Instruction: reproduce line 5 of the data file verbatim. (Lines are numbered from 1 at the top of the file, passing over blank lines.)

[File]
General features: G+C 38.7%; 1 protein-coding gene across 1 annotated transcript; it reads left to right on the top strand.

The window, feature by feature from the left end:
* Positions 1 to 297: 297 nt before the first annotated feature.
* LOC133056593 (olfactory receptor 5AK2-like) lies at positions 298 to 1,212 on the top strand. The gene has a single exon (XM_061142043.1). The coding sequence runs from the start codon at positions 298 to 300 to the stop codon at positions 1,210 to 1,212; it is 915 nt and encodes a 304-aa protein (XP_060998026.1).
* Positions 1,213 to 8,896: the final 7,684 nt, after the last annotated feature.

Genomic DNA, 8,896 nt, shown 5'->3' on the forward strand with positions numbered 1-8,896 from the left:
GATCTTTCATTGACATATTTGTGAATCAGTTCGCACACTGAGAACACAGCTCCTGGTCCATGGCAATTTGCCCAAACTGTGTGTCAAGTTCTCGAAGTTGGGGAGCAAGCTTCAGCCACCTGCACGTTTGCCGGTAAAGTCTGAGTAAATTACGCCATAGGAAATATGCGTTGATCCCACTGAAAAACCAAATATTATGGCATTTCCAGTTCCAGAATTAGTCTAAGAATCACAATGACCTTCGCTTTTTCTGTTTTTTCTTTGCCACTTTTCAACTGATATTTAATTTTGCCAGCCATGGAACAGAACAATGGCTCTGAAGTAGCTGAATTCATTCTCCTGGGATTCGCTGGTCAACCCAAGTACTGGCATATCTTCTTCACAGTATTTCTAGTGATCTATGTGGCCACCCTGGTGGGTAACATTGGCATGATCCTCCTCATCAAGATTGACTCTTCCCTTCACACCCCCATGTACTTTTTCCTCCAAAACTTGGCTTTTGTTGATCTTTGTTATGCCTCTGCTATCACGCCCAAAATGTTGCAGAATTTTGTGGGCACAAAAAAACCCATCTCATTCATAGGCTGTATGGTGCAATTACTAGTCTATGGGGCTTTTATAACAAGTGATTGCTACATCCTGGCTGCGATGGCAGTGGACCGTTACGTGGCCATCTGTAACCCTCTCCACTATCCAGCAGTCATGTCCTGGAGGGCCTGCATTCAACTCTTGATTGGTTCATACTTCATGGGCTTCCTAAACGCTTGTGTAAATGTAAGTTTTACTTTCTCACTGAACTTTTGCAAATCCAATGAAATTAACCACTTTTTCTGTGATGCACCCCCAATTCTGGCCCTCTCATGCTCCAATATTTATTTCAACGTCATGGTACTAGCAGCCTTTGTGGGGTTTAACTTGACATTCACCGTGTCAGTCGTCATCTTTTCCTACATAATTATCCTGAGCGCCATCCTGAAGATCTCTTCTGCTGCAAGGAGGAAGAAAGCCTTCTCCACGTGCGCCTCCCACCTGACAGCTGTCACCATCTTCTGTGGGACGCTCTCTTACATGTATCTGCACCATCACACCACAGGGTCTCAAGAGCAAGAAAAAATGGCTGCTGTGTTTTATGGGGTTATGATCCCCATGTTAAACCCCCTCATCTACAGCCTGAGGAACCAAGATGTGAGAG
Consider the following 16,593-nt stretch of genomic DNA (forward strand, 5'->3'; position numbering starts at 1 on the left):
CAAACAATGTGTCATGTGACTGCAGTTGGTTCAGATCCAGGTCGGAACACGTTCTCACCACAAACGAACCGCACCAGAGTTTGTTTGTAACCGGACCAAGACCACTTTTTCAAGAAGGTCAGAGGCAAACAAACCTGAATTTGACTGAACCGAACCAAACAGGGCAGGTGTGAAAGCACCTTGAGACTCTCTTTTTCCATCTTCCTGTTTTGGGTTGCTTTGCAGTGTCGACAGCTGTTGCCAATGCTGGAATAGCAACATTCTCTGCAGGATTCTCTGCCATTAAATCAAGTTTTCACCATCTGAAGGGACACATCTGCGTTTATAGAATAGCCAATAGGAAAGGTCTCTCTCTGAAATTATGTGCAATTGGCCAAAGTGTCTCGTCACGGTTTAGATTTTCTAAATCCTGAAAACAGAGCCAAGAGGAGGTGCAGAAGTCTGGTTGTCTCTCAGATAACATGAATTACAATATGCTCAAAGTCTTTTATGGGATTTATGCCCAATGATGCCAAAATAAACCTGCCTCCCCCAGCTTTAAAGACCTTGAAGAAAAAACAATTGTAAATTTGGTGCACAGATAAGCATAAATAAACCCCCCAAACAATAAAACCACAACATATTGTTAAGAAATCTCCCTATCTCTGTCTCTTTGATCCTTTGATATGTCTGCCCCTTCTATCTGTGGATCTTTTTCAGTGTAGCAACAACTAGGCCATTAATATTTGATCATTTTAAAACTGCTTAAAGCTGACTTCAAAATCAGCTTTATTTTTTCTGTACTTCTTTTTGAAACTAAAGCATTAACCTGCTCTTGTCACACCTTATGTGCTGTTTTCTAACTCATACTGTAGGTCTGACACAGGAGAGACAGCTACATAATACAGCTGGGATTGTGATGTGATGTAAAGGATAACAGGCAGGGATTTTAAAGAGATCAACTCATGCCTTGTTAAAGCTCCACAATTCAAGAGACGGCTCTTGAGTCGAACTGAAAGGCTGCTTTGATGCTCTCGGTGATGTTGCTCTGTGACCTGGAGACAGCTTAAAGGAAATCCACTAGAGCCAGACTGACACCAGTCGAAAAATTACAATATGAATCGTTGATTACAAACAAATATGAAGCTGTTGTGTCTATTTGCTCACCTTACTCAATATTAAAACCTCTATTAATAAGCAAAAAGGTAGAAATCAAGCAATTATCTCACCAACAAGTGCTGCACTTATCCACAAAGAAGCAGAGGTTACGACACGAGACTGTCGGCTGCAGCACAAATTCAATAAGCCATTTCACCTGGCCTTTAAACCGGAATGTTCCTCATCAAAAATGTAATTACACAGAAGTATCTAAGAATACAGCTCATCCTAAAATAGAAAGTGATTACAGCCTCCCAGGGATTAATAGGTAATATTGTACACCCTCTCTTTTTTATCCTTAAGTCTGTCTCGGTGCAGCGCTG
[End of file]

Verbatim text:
* Positions 1,213 to 8,896: the final 7,684 nt, after the last annotated feature.